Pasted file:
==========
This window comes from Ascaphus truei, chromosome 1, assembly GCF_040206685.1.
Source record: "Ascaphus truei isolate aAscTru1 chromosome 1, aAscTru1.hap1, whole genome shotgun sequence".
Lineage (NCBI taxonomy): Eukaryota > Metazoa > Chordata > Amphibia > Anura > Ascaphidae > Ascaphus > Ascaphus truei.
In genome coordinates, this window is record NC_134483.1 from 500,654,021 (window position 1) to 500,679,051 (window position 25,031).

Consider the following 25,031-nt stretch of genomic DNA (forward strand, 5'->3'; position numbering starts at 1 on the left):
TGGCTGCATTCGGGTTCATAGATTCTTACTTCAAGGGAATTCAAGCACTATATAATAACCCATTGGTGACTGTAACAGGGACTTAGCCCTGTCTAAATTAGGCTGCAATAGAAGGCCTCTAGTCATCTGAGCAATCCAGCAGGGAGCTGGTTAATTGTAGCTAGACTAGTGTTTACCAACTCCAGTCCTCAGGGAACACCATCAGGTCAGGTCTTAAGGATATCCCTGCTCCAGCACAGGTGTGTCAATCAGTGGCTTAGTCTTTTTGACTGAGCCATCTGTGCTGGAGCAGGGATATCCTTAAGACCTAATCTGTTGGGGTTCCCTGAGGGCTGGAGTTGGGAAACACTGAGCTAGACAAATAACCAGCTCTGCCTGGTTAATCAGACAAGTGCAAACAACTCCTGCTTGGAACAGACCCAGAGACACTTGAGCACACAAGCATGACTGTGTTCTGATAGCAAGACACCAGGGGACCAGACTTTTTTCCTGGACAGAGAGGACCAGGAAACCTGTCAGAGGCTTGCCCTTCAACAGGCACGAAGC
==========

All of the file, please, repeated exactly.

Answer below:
This window comes from Ascaphus truei, chromosome 1, assembly GCF_040206685.1.
Source record: "Ascaphus truei isolate aAscTru1 chromosome 1, aAscTru1.hap1, whole genome shotgun sequence".
Lineage (NCBI taxonomy): Eukaryota > Metazoa > Chordata > Amphibia > Anura > Ascaphidae > Ascaphus > Ascaphus truei.
In genome coordinates, this window is record NC_134483.1 from 500,654,021 (window position 1) to 500,679,051 (window position 25,031).

Consider the following 25,031-nt stretch of genomic DNA (forward strand, 5'->3'; position numbering starts at 1 on the left):
TGGCTGCATTCGGGTTCATAGATTCTTACTTCAAGGGAATTCAAGCACTATATAATAACCCATTGGTGACTGTAACAGGGACTTAGCCCTGTCTAAATTAGGCTGCAATAGAAGGCCTCTAGTCATCTGAGCAATCCAGCAGGGAGCTGGTTAATTGTAGCTAGACTAGTGTTTACCAACTCCAGTCCTCAGGGAACACCATCAGGTCAGGTCTTAAGGATATCCCTGCTCCAGCACAGGTGTGTCAATCAGTGGCTTAGTCTTTTTGACTGAGCCATCTGTGCTGGAGCAGGGATATCCTTAAGACCTAATCTGTTGGGGTTCCCTGAGGGCTGGAGTTGGGAAACACTGAGCTAGACAAATAACCAGCTCTGCCTGGTTAATCAGACAAGTGCAAACAACTCCTGCTTGGAACAGACCCAGAGACACTTGAGCACACAAGCATGACTGTGTTCTGATAGCAAGACACCAGGGGACCAGACTTTTTTCCTGGACAGAGAGGACCAGGAAACCTGTCAGAGGCTTGCCCTTCAACAGGCACGAAGC